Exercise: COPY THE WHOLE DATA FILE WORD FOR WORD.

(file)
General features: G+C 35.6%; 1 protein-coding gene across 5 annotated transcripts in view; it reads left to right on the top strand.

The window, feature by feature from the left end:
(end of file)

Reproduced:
General features: G+C 35.6%; 1 protein-coding gene across 5 annotated transcripts in view; it reads left to right on the top strand.

The window, feature by feature from the left end: